...if you believe this outcome was decided by a fair and random lottery.
Let's see: Twenty-one spots put up by the city of Santa Monica for "holiday" decorations. Thirteen people applied to decorate them. The rules say that one person cannot win more than nine spots. Two people, both atheists, won eighteen of the twenty-one spots (nine apiece). Of the remaining three, two were won for Christian displays and one for a Jewish display.
The only way I can think of for this to be done actually "by a lottery" would be this: Thirteen names in a hat, one pulled randomly for the first spot. The name pulled is replaced and the process is repeated until and unless some one person's name is pulled nine times, at which point that person's name is not replaced and the odds for the others go to one in twelve. That goes on until and unless a second person maxes out, at which point the odds for the others go to one in eleven for any remaining draws. Drawing takes place twenty-one times. If you can think of a different fair lottery procedure, please share.
Now, I'm a lazy bum. I simply don't have the energy or motivation to calculate, in detail, the astronomically low probability that any given two individuals in that process, done fairly, will get nine slots apiece. Besides, I doubt that my calculator has enough spots for all those zeroes on the screen. (If the drawings were all fair, these are independent probabilities, and since the twenty-one results could come in any order, the combinatorics get a bit complicated.)
A different explanation that, shall we say, springs to mind is that two atheists were deliberately given eighteen of the slots and that the remaining three slots were appointed, perhaps by lottery, among the remaining eleven people after atheists were guaranteed eighteen display spots. (The atheists fill up the displays, when they bother to do a display rather than just leaving them empty, with pontifications about various "myths.") There are other non-random ways it could have been done. For example, some set-aside drawings could have been done among all and only atheists (if there were more than two). Or some non-atheist applicants could have been taken out of the pool for some of the drawings. Lots of complicated ways to do it non-randomly, but the simplest is just simply to hand out eighteen spots to two atheists.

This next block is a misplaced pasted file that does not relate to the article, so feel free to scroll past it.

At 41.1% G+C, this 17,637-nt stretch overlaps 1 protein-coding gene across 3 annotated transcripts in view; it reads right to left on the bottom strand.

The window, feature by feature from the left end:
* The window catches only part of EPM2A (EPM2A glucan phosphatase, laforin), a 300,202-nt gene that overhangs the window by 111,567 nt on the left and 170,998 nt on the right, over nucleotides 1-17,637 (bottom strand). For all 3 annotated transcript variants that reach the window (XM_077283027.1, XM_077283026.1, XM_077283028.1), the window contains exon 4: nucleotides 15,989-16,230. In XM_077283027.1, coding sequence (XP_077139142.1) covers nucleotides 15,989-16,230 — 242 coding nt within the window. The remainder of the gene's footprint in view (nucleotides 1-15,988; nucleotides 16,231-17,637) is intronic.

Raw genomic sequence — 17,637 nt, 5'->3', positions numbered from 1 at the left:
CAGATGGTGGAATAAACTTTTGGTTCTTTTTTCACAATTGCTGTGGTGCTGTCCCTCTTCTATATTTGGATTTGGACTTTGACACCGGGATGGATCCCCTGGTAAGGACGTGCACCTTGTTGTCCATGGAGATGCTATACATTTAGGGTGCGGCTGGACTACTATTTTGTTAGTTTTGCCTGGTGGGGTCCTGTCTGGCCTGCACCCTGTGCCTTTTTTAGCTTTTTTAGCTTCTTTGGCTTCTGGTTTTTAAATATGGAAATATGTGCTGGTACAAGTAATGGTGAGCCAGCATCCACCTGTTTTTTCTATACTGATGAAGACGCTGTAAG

It would be even more interesting if those were the only two atheists applying; the story doesn't say. It would tend to explain why the results weren't made more plausible in appearance by allocating the eighteen among at least a larger number of atheist individuals.
The news story says churches are "crying conspiracy." Well, no, it needn't be a conspiracy. The story doesn't bother to tell us how many people were involved at City Hall in allotting the spots. Maybe it was only one person, and we're being asked to take his word that he gave out the spots by lottery. But, honestly, even if we had to have a "conspiracy" involving several people in the Santa Monica city government, perhaps one to "do the lottery" and another couple to keep a straight face and accept and register the results, this wouldn't strain credulity all that much. Small potatoes compared to what happens in Chicago or Detroit.
One wonders whom they think they're fooling. Do liberals who read this story really believe these eighteen out of twenty-one spots just happened to be awarded to two atheists by chance? Or do they defend that proposition in public while simply not caring whether it's true? Or do they convince themselves that it must be true by something like the following syllogism:
Christian conservatives will believe that this was not the outcome of a fair lottery.
Christian conservatives are bigoted fools, and anything they believe is probably untrue.
This was the outcome of a fair lottery.
Such are the mysteries of the liberal mind.